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This Lawrence Park house at 264 Dawlish Ave. sold for the full asking price of $3.75-million after four days on the market.

People who have close to $4-million to spend for a house in Toronto appear to be poised to pounce as soon as new properties hit the market.

Janet Lindsay, an agent with Chestnut Park Real Estate Ltd., says sales of properties with asking prices above $3-million were coming through in recent weeks even as financial markets were roiling.

Several have changed hands at a brisk pace in the past week.

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In Lawrence Park, for example, the house at 264 Dawlish Ave. was listed at $3.75-million. The buyer paid the full asking price after four days on the market. The 4,500-square-foot house, which falls in the Blythwood Junior Public School District, has five bedrooms, four bathrooms, an elevator and a three-car garage.

In Forest Hill, 19 Dewbourne Ave. changed hands for the full asking price of $3.195-million. The house has five bedrooms, six-bathrooms and an architect-designed addition.

Near Bayview and York Mills, 18 Wimpole Dr. sold for $3.58-million, which is 95 per cent of the asking price of $3.75-million.

Ms. Lindsay says listings are thin for detached houses in the city and she expects that dynamic to continue through the fall.

"I think we're still going to be light on inventory."

The Canadian Real Estate Association points out that strong spring sales in the upper echelons of the market in the Greater Toronto Area, British Columbia's Lower Mainland, and Calgary have skewed the organization's forecast for the entire country.

So robust have been sales in Ontario and B.C. that CREA has boosted its national forecast for sales and prices, even as many markets outside of Toronto and Vancouver remain soggy.

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The two provinces account for approximately 60 per cent of the activity in Canada's housing market.

Meanwhile, CREA's chief economist, Gregory Klump, says that the outlook for oil and other natural resources has deteriorated since CREA's last forecast in June. That uncertainty is holding back housing sales in Alberta as consumers worry about the employment picture.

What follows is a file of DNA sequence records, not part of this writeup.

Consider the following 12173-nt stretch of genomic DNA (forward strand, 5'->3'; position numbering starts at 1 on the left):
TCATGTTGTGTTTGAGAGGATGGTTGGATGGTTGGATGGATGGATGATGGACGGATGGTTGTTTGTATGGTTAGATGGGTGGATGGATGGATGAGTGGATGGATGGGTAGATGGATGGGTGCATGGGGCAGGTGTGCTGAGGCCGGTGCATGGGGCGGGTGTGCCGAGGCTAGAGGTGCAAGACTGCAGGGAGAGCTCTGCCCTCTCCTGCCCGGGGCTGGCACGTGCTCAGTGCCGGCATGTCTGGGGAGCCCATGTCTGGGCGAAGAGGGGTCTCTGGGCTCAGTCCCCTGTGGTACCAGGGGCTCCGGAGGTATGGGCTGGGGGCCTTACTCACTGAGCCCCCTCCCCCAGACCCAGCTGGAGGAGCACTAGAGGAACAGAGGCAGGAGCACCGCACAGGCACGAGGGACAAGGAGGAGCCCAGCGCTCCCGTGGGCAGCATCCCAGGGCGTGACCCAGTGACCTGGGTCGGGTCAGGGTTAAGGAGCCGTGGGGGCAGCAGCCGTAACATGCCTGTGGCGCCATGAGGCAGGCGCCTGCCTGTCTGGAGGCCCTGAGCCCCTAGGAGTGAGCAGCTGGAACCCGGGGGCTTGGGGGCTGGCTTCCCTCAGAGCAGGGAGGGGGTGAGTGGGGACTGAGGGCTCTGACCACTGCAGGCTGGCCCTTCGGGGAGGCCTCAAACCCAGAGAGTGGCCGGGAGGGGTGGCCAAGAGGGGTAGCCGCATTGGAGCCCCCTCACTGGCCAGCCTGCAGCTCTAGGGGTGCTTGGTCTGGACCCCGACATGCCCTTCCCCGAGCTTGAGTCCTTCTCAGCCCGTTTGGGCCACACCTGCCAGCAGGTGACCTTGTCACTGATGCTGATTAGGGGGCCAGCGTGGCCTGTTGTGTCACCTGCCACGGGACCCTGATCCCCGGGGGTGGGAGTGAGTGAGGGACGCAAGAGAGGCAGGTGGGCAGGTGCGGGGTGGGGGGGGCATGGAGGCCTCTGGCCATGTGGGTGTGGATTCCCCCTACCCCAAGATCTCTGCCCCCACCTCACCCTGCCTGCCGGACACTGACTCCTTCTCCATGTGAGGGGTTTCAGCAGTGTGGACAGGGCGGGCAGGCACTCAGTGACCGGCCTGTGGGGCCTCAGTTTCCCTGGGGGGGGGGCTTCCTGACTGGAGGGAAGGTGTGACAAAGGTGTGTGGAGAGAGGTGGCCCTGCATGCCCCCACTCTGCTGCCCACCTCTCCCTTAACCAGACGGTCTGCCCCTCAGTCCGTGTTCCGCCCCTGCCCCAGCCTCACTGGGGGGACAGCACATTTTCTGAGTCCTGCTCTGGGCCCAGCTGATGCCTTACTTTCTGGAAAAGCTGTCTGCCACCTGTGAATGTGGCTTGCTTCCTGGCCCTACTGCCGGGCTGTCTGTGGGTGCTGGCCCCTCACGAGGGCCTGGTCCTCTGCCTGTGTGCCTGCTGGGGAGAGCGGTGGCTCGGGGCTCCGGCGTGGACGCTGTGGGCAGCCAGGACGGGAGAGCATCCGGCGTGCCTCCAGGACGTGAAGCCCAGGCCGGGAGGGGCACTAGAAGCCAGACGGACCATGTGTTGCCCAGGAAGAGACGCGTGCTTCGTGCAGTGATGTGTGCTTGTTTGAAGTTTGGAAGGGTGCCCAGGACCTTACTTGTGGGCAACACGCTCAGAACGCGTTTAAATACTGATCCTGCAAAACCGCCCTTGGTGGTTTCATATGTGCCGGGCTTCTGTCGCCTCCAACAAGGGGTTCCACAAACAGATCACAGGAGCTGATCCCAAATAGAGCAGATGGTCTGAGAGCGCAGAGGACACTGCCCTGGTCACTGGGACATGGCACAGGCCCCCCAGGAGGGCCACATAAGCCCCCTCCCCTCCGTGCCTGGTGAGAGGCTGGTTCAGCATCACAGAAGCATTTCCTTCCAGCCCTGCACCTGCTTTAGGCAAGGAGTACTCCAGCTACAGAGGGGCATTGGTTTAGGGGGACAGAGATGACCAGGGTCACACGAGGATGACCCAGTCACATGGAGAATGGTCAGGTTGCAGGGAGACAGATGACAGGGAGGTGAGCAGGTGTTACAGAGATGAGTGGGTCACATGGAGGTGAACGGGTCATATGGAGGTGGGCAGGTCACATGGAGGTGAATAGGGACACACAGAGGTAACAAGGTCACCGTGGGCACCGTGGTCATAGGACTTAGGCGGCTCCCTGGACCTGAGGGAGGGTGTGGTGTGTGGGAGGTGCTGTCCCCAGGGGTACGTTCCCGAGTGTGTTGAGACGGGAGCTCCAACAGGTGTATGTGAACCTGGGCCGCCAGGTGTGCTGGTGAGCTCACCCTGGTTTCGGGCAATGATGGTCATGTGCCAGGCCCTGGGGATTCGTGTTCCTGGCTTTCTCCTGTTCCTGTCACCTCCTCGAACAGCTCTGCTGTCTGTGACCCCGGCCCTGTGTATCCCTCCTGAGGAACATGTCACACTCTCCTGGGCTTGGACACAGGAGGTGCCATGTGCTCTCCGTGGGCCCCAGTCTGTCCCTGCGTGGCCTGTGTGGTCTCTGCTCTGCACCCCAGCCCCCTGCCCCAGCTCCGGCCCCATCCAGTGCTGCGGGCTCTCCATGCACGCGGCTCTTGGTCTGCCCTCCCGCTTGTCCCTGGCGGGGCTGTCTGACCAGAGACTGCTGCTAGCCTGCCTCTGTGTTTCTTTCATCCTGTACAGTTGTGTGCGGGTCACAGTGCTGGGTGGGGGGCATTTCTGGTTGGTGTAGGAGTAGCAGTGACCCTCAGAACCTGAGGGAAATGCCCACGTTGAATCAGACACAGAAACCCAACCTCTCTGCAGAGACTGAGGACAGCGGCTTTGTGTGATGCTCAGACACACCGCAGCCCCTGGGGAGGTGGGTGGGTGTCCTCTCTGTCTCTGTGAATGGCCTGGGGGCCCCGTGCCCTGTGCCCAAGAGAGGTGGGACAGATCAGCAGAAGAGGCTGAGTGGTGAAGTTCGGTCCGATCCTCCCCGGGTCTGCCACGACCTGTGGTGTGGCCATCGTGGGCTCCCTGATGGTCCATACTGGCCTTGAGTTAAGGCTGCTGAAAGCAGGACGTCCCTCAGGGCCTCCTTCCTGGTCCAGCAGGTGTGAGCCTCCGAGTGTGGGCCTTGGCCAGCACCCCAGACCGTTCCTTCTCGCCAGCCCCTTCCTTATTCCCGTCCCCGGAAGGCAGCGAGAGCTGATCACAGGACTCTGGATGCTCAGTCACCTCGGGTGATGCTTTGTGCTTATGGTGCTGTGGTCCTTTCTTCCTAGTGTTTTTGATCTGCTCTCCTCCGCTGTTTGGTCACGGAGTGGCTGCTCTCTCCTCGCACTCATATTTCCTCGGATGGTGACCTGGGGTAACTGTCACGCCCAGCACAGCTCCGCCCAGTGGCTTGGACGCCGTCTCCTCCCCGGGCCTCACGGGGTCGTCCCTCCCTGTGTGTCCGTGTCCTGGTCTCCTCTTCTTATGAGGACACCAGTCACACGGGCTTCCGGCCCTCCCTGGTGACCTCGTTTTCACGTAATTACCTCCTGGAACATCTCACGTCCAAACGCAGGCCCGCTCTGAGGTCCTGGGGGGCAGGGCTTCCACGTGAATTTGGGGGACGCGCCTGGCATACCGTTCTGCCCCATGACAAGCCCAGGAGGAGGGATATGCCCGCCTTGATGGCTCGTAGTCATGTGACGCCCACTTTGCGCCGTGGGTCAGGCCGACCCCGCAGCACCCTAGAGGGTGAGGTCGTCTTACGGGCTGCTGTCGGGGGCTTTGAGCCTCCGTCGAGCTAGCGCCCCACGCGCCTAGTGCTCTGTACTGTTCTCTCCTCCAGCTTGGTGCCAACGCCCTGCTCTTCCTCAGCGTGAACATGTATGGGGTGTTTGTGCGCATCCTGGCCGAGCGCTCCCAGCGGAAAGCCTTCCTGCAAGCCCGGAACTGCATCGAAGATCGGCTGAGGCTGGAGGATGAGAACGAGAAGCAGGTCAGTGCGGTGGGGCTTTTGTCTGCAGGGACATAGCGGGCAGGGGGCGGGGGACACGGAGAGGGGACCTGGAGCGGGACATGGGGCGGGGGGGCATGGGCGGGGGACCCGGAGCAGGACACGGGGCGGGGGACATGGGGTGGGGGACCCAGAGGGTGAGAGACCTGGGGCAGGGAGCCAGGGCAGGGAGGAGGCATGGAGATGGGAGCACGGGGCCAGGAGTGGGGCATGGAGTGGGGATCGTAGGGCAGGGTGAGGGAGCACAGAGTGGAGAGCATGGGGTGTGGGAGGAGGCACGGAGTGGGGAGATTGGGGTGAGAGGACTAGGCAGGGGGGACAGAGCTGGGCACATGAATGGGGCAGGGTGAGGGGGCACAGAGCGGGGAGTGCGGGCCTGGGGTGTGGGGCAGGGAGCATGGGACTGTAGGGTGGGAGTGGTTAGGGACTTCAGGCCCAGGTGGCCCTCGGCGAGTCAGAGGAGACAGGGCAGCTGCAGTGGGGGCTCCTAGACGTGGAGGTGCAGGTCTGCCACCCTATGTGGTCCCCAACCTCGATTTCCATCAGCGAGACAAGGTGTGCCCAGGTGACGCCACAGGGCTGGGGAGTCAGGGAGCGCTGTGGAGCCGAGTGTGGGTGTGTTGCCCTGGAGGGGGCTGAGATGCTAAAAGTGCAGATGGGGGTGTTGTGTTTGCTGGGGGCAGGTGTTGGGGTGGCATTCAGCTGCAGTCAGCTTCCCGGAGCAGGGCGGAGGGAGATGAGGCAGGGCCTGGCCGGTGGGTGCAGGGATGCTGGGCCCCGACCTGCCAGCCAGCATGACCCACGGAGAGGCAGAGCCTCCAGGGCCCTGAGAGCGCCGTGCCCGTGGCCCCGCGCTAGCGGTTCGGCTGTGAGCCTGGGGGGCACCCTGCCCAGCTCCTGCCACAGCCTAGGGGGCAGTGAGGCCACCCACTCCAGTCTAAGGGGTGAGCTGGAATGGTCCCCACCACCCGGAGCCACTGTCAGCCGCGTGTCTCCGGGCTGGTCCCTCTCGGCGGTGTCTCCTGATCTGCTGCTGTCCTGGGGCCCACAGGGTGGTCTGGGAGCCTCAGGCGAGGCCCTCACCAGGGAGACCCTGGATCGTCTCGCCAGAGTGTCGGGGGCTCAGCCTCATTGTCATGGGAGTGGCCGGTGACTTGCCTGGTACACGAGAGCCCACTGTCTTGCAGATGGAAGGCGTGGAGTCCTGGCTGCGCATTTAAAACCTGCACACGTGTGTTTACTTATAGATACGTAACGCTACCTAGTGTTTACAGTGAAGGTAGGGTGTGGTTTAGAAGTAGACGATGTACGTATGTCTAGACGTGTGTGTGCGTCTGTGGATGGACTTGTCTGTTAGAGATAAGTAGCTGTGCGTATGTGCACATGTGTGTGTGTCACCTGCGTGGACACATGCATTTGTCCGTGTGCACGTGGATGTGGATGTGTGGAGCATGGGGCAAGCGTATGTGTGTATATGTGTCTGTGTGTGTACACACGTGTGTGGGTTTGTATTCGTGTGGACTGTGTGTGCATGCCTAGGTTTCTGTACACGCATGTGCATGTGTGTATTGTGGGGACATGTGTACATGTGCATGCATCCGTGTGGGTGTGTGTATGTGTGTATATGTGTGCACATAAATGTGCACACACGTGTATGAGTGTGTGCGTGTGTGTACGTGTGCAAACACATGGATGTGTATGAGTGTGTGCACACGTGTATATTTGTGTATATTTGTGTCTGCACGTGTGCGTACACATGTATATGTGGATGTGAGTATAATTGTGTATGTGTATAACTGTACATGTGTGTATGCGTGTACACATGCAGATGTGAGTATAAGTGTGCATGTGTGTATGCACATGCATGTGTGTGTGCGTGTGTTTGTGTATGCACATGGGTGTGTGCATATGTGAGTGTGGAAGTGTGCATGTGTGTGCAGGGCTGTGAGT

In Ontario, the shortage of single family dwellings in the Greater Toronto Area is driving very strong price gains, CREA says.

The association is predicting that national sales will rise 3.3 per cent in 2015 and that the average price across the country will increase 6.2 per cent.

But the national number smooths out the very different dynamics in markets across the country.

CREA says B.C. is poised to post the largest annual increase with an 18.1-per-cent jump in sales this year compared with 2014. Ontario will see an estimated 7.3-per-cent rise in the same period.

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By contrast, sales in Alberta will tumble 21.6 per cent, in Saskatchewan 12 per cent and in Nova Scotia 12.1 per cent, according to CREA's forecast.

At the high end, Sotheby's International Realty Canada is forecasting even stronger demand for properties trading hands above $4-million in Toronto and Vancouver this fall. Sales between $1-million and $4-million in those cities will also remain brisk, it predicts.

The firm points to this month's Bank of Canada decision to hold its benchmark interest rate at 0.5 per cent as a reason for the positive outlook in the luxury market. The shortage of listings, strong consumer confidence and increased international demand are also contributing factors, their analysis finds.

The recent volatility in the world's financial markets – together with a weaker economy in China – will likely bring a continuing influx of buyers from that country, the report says.

The upcoming federal election, meanwhile, won't sway the market strata above $1-million, the report suggests.

Carriage trade sales in Montreal will remain balanced while those in Calgary will slip, the report says.

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Sotheby's says sales of condo units and all types of houses above $1-million swelled by a whopping 56 per cent in the first half of 2015 in the Greater Toronto Area. Sales in the segment above $4-million surged by 72 per cent in the GTA in the first half of the year compared with the same period in 2014. Those trends continued through July and August, they say.

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